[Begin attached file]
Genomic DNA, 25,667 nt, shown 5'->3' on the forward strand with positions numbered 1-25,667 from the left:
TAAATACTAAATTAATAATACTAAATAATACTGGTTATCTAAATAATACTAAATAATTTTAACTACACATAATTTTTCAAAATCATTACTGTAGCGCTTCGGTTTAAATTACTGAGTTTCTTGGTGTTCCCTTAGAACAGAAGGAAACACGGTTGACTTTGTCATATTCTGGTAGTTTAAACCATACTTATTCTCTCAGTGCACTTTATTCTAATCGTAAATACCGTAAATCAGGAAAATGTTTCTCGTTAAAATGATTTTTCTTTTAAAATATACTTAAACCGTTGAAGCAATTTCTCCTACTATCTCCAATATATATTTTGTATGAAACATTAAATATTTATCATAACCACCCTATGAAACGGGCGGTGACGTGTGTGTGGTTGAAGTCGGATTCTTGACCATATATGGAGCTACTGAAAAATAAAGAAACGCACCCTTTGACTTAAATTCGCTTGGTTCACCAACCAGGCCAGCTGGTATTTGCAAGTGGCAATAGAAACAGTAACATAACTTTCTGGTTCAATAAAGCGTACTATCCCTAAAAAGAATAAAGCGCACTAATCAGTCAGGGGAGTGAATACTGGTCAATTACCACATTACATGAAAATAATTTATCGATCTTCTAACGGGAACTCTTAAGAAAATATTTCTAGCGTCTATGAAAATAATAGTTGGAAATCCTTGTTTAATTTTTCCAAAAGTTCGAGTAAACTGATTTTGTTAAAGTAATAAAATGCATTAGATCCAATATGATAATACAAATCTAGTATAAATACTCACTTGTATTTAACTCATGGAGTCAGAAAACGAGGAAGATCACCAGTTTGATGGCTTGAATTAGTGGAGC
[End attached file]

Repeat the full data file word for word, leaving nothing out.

Genomic DNA, 25,667 nt, shown 5'->3' on the forward strand with positions numbered 1-25,667 from the left:
TAAATACTAAATTAATAATACTAAATAATACTGGTTATCTAAATAATACTAAATAATTTTAACTACACATAATTTTTCAAAATCATTACTGTAGCGCTTCGGTTTAAATTACTGAGTTTCTTGGTGTTCCCTTAGAACAGAAGGAAACACGGTTGACTTTGTCATATTCTGGTAGTTTAAACCATACTTATTCTCTCAGTGCACTTTATTCTAATCGTAAATACCGTAAATCAGGAAAATGTTTCTCGTTAAAATGATTTTTCTTTTAAAATATACTTAAACCGTTGAAGCAATTTCTCCTACTATCTCCAATATATATTTTGTATGAAACATTAAATATTTATCATAACCACCCTATGAAACGGGCGGTGACGTGTGTGTGGTTGAAGTCGGATTCTTGACCATATATGGAGCTACTGAAAAATAAAGAAACGCACCCTTTGACTTAAATTCGCTTGGTTCACCAACCAGGCCAGCTGGTATTTGCAAGTGGCAATAGAAACAGTAACATAACTTTCTGGTTCAATAAAGCGTACTATCCCTAAAAAGAATAAAGCGCACTAATCAGTCAGGGGAGTGAATACTGGTCAATTACCACATTACATGAAAATAATTTATCGATCTTCTAACGGGAACTCTTAAGAAAATATTTCTAGCGTCTATGAAAATAATAGTTGGAAATCCTTGTTTAATTTTTCCAAAAGTTCGAGTAAACTGATTTTGTTAAAGTAATAAAATGCATTAGATCCAATATGATAATACAAATCTAGTATAAATACTCACTTGTATTTAACTCATGGAGTCAGAAAACGAGGAAGATCACCAGTTTGATGGCTTGAATTAGTGGAGC